Raised in Greece and Germany, Maria Speck has a lifelong passion for whole grains. She is the award-winning author of the new Simply Ancient Grains and Ancient Grains for Modern Meals. Maria’s first cookbook won multiple awards, among them the coveted Julia Child Award from the International Association of Culinary Professionals. Both the New York Times and the Washington Post named Ancient Grains a top cookbook, and Cooking Light magazine included it among the 100 best cookbooks of the past 25 years. Simply Ancient Grains was selected as a top cookbook for 2015 by the Washington Post, the Huffington Post, and Sweet Paul, as well as on NPR’s Here & Now. It also won an M.F.K. Fisher award, first prize in the book category. You can find out more at MariaSpeck.com, and follow her on Facebook, Twitter, and Instagram.
Whenever I speak at events about my lifelong passion for ancient grains, inevitably someone will ask: But I have no time to spare – don’t they take forever to cook? To which I always reply, with a smile: Not if you know your grains.
What are ancient grains?
I refer to all whole grains as ancient grains because they have been used as a staple by mankind for thousands of years. They are as delicious as they are nutritious, and they bring subtle flavors, rich textures, and even stunning colors to our tables. Ancient grains include popular quinoa, whole wheat, rye, hulled (whole-grain) barley, corn, and oats. I’m especially thrilled about the comeback of long forgotten wheat varieties—such as trendy farro, Kamut, spelt, and einkorn—as people with sensitive digestion seem better able to tolerate these old types of wheat.
And what exactly is a whole grain?
It is what the name implies, a “whole grain” or kernel. A grain typically consists of three parts: an outer bran layer, the germ where the new grain sprouts, and a large starchy body, the endosperm. When you eat processed (refined) all-purpose flour, white rice or pasta, the fibrous bran and the oil-rich germ have been removed for longer shelf-live. All you are left with is the starchy endosperm which provides what we call in Germany “empty calories.”
Flavors, textures, and colors
I cherish ancient grains for the nuanced flavors, distinct textures, and rich colors they add to our plates. I love the slight tanginess of rye, the natural sweetness of whole oats, the earthy aroma of barley, and the faint grassy notes of quinoa. Ancient grains add appealing texture to your breakfast, lunch, dinner, and even to dessert—from the delicate chew of brown rice to slightly crunchy quinoa, from comforting millet and polenta to supremely chewy whole wheat and rye. Last but not least, color: get ready for ohs and ahs when serving a dish with Chinese black rice as it turns a stunning burgundy when cooked. Or try some Kamut berries in a salad and admire their beautiful bronze-colored kernels.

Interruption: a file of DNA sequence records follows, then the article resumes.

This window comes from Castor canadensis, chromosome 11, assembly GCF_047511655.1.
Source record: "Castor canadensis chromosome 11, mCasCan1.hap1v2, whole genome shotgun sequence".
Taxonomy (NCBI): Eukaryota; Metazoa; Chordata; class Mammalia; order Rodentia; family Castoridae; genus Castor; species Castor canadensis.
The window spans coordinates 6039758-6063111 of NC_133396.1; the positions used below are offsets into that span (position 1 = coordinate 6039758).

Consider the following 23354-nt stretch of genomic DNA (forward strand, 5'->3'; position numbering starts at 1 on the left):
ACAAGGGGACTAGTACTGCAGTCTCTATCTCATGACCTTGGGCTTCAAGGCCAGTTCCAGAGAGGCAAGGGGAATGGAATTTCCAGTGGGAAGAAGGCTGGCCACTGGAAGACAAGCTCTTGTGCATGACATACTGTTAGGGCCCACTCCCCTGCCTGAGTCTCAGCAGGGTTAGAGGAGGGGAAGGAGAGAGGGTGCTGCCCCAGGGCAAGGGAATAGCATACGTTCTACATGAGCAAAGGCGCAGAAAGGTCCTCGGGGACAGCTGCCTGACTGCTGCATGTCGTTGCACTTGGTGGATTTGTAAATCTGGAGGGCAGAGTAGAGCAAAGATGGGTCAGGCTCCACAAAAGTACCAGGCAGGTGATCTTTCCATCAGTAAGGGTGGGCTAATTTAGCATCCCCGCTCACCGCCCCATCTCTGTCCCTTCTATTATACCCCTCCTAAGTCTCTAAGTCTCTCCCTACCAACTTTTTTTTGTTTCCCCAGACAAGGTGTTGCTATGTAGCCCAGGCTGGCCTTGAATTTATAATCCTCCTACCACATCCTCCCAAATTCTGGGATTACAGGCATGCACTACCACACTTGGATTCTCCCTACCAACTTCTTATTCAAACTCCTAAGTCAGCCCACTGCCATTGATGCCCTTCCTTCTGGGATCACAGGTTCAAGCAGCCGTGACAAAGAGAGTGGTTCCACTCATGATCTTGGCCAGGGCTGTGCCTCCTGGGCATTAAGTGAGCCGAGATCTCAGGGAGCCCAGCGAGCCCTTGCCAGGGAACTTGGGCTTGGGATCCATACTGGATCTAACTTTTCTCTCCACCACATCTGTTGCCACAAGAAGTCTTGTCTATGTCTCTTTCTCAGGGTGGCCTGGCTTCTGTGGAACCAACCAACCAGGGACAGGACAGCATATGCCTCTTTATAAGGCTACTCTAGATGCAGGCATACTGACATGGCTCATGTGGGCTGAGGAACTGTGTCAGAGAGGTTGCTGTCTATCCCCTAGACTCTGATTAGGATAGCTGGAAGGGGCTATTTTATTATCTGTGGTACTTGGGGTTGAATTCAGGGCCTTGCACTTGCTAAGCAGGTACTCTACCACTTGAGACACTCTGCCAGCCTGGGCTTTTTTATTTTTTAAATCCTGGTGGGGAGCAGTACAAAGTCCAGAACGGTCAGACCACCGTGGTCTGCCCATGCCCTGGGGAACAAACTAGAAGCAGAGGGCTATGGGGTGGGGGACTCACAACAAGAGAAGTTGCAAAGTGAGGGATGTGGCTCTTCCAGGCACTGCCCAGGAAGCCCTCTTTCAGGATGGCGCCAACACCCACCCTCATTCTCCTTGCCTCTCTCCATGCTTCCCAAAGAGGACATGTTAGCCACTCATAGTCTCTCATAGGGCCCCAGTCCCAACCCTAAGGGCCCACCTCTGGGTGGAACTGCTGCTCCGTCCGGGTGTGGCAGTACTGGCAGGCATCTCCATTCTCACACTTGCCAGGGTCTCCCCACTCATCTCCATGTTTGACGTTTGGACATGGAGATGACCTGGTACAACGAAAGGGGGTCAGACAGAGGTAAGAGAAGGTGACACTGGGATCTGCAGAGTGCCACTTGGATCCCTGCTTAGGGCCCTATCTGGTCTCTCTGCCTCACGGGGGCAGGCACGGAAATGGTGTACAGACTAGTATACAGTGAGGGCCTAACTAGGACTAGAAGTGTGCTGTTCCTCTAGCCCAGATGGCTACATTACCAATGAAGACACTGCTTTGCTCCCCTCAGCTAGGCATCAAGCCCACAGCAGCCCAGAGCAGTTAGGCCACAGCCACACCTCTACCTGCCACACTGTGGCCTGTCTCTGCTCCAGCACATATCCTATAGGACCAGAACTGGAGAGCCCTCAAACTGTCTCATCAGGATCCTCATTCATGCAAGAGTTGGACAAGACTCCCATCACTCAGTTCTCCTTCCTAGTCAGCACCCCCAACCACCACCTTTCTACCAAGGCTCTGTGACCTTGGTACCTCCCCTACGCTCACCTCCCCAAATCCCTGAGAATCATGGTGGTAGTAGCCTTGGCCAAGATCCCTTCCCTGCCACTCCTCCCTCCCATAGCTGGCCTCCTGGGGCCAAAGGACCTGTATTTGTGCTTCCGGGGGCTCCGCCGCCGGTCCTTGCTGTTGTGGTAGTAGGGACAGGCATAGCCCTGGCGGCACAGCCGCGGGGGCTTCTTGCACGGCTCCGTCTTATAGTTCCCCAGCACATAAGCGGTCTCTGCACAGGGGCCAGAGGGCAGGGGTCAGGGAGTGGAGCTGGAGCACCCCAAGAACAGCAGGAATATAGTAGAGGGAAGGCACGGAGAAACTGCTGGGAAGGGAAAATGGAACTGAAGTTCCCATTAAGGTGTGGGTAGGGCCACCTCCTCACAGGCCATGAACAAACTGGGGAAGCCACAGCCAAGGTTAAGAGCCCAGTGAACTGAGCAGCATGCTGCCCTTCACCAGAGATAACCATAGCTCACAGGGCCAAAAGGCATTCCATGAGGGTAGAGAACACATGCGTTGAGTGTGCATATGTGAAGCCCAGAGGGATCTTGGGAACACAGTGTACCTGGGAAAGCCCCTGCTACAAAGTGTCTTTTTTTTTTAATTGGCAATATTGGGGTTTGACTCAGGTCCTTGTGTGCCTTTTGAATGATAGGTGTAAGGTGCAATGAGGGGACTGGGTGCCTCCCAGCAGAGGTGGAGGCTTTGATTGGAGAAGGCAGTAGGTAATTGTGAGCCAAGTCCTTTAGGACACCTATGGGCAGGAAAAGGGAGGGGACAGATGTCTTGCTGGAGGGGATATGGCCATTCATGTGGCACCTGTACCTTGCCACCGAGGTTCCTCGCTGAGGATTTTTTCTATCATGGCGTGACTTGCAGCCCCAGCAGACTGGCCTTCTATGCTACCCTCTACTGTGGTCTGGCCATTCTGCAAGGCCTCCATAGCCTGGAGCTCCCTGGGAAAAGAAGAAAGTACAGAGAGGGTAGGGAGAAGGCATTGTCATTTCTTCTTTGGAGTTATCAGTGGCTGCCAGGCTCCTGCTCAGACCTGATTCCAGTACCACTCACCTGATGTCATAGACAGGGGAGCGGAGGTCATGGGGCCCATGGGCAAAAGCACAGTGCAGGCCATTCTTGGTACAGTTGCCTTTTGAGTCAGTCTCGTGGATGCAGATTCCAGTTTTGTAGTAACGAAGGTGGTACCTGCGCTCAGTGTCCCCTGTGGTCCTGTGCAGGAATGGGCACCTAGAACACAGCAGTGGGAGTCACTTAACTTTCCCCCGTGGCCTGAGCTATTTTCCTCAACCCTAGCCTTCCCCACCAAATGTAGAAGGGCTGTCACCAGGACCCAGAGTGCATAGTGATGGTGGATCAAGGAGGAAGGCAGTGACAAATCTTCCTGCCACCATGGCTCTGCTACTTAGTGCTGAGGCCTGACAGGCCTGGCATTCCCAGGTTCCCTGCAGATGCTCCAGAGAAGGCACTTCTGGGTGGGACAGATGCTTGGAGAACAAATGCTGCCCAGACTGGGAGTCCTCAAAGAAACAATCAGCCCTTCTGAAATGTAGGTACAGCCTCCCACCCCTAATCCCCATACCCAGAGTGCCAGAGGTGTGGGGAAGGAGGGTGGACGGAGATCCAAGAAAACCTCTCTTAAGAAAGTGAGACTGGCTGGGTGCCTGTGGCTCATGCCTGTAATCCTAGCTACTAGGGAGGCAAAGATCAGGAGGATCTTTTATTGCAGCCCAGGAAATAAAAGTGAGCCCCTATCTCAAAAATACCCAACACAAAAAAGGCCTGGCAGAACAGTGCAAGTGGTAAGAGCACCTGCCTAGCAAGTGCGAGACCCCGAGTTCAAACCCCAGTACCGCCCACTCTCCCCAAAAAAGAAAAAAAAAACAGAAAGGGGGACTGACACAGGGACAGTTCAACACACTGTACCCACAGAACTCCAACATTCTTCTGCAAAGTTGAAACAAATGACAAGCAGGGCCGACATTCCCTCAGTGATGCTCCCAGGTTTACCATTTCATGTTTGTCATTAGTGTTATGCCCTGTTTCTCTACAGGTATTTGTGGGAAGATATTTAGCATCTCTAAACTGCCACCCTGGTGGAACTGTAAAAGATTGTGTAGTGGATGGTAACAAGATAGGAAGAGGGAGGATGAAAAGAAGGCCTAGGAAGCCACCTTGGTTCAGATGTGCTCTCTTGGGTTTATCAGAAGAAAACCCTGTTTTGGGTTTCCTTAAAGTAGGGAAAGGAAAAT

Health benefits of ancient grains
Of course, whole grains also add numerous health benefits to our diets. I call them nutritional powerhouses, full of vitamins, minerals, antioxidants, fiber and even protein. Eating a diet rich in whole grains significantly reduces the risk of major chronic diseases, such as heart disease, type 2 diabetes, and stroke. Eating three servings of whole grains a day can reduce the risk of certain cancers, lower your risk of obesity and your cholesterol levels.
Quick- and slow-cooking
But how is a busy person going to add grains to his or her table? Ancient grains are not only as easy to cook as a pot of pasta. There are also so many different kinds of grains that even the busiest person can include them in their daily meal plan. I have worked most of my life as a journalist, with long grueling work days. When I enter the kitchen during the week I’m usually famished with a capital F. That’s when I reach for what I call quick-cooking whole grains in my book. They can be on the table in 15 to 20 minutes. Quick-cooking grains include quinoa, bulgur, millet, buckwheat, and polenta (cornmeal). Just simmer them in a little water or broth, and a super-fast side dish is ready. Then there are slow-cooking grains. These include whole wheat berries, rye, hulled barley, spelt, and Kamut. I like to cook these “slower” grains ahead on the weekend. All they need is an overnight soak in water and a gentle simmer until the kernels are tender with a slight chew. Cooked grains last in the fridge for up to 5 days, or you can freeze them portion-size for up to 3 months. This allows you to always have grains on hand when you crave them. It’s that easy.